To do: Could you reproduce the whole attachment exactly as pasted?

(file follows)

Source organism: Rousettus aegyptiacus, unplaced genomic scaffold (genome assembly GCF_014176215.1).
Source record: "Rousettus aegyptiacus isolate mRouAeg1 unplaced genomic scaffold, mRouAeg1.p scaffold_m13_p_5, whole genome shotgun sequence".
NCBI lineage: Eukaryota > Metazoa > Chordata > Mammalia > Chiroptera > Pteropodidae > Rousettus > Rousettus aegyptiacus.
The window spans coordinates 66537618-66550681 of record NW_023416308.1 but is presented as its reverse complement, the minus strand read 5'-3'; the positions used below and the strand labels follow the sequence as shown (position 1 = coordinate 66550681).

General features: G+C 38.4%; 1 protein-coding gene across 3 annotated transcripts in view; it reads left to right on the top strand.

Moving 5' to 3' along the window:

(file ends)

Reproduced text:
Source organism: Rousettus aegyptiacus, unplaced genomic scaffold (genome assembly GCF_014176215.1).
Source record: "Rousettus aegyptiacus isolate mRouAeg1 unplaced genomic scaffold, mRouAeg1.p scaffold_m13_p_5, whole genome shotgun sequence".
NCBI lineage: Eukaryota > Metazoa > Chordata > Mammalia > Chiroptera > Pteropodidae > Rousettus > Rousettus aegyptiacus.
The window spans coordinates 66537618-66550681 of record NW_023416308.1 but is presented as its reverse complement, the minus strand read 5'-3'; the positions used below and the strand labels follow the sequence as shown (position 1 = coordinate 66550681).

General features: G+C 38.4%; 1 protein-coding gene across 3 annotated transcripts in view; it reads left to right on the top strand.

Moving 5' to 3' along the window: